Cynthia Mills, 56, who admitted to stealing almost $13 million from her employer, Matthews International on the North Shore, is set to be sentenced on July 28 in U.S. District Court.
Her lawyer, Phillip DiLucente, has repeatedly declined to comment on her case but said in a pre-sentence filing that his client's gambling problem largely motivated her thefts over 16 years at the company.
The former cashier and treasury specialist at Matthews' Bronze Division, she now works as a server at a bar in Canonsburg after publicity over the case cost her several other jobs.
"Ms. Mills' desire to please her estranged husband and her insatiable appetite for gambling was a very large part of her reasoning for stealing the almost 13 million dollars from her employer," Mr. DiLucente said. "While she recognizes this is not an acceptable excuse, she is hopeful that she can receive treatment while incarcerated for this addiction, so as not to be plagued by this horrible condition when released from prison."
He asked U.S. District Judge Nora Barry Fischer to impose the sentence agreed upon by his client and the government in a plea deal, which calls for 7-½ years in prison. He also asked that she be allowed to self-report, since she has no criminal record and is not a risk to flee.
Ms. Mills' estranged husband, Gary Mills, is also under indictment on federal tax charges in connection with the embezzlement scheme. His case is pending.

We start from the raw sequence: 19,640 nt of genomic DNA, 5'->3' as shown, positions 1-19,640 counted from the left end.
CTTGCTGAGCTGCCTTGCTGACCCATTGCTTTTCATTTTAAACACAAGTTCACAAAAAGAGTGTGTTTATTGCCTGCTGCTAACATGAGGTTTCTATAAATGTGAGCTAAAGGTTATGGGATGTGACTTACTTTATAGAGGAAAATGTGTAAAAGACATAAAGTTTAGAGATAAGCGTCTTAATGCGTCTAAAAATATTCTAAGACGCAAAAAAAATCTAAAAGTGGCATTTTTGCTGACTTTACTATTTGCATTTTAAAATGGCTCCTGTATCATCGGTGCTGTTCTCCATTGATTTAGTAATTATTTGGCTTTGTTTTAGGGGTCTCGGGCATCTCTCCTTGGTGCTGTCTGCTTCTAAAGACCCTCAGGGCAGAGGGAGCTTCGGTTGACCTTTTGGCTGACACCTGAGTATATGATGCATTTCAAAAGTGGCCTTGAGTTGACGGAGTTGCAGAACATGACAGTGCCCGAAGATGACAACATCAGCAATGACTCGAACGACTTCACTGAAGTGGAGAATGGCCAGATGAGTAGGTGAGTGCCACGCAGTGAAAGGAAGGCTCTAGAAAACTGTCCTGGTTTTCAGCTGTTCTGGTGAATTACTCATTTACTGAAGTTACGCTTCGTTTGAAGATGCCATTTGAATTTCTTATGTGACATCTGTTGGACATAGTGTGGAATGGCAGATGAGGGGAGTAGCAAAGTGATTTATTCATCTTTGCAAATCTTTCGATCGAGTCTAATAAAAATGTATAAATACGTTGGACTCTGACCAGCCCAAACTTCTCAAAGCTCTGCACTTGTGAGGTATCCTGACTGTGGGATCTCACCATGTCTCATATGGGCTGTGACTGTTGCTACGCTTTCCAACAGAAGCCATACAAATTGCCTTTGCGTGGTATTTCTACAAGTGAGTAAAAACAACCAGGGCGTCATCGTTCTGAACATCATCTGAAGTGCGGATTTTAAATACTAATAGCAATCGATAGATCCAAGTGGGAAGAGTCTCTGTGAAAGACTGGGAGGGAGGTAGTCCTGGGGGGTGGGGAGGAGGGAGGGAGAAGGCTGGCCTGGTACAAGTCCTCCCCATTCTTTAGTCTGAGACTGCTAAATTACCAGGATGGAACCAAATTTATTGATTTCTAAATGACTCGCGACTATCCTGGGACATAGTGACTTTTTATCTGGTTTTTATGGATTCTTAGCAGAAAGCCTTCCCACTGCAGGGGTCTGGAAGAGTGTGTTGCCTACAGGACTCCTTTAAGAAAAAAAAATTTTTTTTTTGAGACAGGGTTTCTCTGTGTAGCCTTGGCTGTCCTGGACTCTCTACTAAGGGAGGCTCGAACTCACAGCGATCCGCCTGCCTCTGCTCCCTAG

The two separated last year after 22 years of marriage.
Ms. Mills waived indictment in March and will have to pay $12.9 million in restitution to Matthews.
The U.S. attorney's office also seized the couple's yacht, cars, real estate, jewelry and other items that the couple bought with the stolen money. In addition to spending on luxuries, Ms. Mills gambled heavily in Las Vegas and Atlantic City as well as at the Rivers Casino and the Meadows Racetrack and Casino in the Pittsburgh region.
Mr. DiLucente asked the judge to take into consideration the fact that his client has admitted her crimes and cooperated with the investigation. He said she is also dealing with several health issues and is responsible for checking on her elderly father in an assisted-living facility.
Her theft ranks as the largest embezzlement by one individual ever prosecuted in the western district of Pennsylvania, which comprises 25 counties.
Prosecutors say Ms. Mills siphoned off the money from Matthews systematically and moved the funds into a bank account for a fake company she created called Creative Designs.
She then doctored Matthews' invoices and bank statements to cover her tracks from internal controls and from PricewaterhouseCoopers, Matthews' outside auditors.
Content Originally Published By: Torsten Ove @ The Pittsburgh Post-Gazette
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